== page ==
Ipsen becomes the latest pharma to expand in Ireland, with a $50M investment in its facility in Dublin suburbs
It is no secret that Ireland has become a hot spot for pharma manufacturing projects over the past year, and it seems that Ipsen will be the latest player to get in on the action.
On Monday Ipsen unveiled the €52 million ($49.9 million) expansion it made into its active pharmaceutical ingredient manufacturing facility in Blanchardstown, a small suburb of Dublin. The investment is aimed at boosting medicine and ingredient production in cancer and rare disease space.
According to the Industrial Development Agency of Ireland, the Ipsen site has already scaled API production by 10% and is looking to pump even more improvements into the facility. The company is looking at investing another €15 million ($14.1 million) in Blanchardstown over the next three years, upgrading technology and installing more sustainability efforts.
While no details were given on the exact size or what the growth in headcount is, an Ipsen Ireland executive stated that the site currently employs 175 employees and has grown its workforce by 20% in the past three years, particularly in manufacturing and R&D.
Endpoints News did reach out to Ipsen for more details on the expansion, but did not receive a response by press time.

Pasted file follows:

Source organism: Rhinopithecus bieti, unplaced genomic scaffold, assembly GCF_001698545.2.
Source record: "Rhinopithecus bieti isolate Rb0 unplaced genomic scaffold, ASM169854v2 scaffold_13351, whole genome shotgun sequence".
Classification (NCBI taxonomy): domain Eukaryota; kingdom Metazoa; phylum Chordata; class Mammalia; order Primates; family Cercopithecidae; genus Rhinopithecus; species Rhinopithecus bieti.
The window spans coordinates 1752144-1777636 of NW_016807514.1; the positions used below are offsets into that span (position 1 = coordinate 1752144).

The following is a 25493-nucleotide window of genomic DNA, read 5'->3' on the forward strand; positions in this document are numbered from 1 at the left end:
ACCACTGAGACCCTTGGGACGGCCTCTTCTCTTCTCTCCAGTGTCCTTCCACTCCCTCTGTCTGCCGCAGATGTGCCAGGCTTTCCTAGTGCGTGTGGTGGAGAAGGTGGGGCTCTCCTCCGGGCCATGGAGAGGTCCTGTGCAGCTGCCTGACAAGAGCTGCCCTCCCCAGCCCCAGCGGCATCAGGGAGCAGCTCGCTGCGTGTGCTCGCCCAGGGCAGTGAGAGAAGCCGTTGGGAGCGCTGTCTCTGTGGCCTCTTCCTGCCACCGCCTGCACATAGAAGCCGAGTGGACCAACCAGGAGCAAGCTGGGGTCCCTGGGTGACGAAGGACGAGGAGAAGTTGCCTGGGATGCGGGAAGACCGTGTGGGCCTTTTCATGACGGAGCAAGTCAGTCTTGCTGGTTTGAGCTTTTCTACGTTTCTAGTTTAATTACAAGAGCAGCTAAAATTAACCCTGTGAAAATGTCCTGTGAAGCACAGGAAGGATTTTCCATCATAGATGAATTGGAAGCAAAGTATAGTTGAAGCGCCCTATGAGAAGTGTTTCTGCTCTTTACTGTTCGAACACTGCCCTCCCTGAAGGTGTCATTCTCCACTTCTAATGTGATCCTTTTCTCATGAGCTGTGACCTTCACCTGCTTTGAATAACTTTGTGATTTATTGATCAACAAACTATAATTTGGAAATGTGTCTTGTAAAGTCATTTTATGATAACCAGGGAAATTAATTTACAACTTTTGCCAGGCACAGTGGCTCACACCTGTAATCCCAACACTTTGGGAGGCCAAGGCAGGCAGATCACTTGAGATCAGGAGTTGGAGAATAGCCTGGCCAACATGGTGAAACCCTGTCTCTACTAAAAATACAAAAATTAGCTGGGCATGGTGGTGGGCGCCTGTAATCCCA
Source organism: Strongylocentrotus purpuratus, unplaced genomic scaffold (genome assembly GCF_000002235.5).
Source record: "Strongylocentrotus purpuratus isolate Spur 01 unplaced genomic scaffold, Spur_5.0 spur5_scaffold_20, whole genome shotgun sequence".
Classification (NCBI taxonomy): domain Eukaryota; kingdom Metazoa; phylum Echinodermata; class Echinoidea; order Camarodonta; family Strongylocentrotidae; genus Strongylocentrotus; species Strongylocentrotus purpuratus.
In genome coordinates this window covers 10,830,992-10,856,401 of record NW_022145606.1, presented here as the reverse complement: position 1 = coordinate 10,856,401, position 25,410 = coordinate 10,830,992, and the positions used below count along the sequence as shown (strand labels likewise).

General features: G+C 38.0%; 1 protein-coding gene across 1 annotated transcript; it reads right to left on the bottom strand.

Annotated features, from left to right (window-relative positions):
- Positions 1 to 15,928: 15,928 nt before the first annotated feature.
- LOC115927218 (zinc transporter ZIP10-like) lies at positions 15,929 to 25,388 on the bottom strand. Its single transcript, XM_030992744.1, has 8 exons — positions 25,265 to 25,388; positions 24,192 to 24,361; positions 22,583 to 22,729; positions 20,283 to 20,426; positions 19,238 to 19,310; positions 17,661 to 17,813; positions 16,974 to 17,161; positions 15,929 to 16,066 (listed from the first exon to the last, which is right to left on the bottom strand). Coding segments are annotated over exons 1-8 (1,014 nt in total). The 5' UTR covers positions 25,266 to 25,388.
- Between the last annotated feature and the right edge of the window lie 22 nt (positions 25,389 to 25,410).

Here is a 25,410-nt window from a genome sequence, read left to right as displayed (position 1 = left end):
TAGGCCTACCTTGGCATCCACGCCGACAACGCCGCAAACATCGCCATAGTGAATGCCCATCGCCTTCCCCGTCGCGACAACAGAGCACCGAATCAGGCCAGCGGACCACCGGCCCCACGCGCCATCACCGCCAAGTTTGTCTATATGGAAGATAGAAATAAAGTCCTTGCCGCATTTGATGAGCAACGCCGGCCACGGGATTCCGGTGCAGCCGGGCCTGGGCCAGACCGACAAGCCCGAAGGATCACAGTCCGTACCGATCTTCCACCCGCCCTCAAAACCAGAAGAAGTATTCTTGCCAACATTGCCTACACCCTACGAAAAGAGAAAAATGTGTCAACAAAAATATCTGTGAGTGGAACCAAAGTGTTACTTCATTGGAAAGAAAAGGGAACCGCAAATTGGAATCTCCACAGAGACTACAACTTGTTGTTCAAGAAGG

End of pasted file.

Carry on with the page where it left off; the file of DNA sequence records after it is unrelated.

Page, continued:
“The Irish market plays an important role as part of Ipsen’s international network and Ipsen is committed to continued investment and innovation in Ireland to support improved care for patients across the therapeutic areas we serve – oncology, rare disease, and neuroscience. This new investment in Dublin is a milestone in our ongoing journey of innovation and our growing footprint in Ireland,” Ipsen CEO David Loew said in a statement.
The site itself has been in use by Ipsen since 1989 as a manufacturing site and an R&D hub — mainly in the development of APIs.
However, Ipsen is just the latest company to expand its presence on Irish soil. On Thursday, AbbVie kicked off a €60 million ($58.9 million) into its tablet and capsule manufacturing site in the town of Carrigtwohill, Ireland, a suburb of Cork City in the south of Ireland.
The Dublin area is also seeing several expansions from pharma companies including Alexion, who is injecting €65 million ($62.4 million), across two sites, one also in Blanchardstown and another site at the Monksland Industrial Park in the Irish town of Athlone. South Korean conglomerate SK’s CDMO arm is also making an investment in Dublin in the form of $35 million to expand its pharmaceutical manufacturing plant in the Dublin suburb of Swords.
Abbott, J&J, Eli Lilly, Horizon and Cambrex are also just some of the other companies that are committing to multimillion-dollar projects in Ireland this year.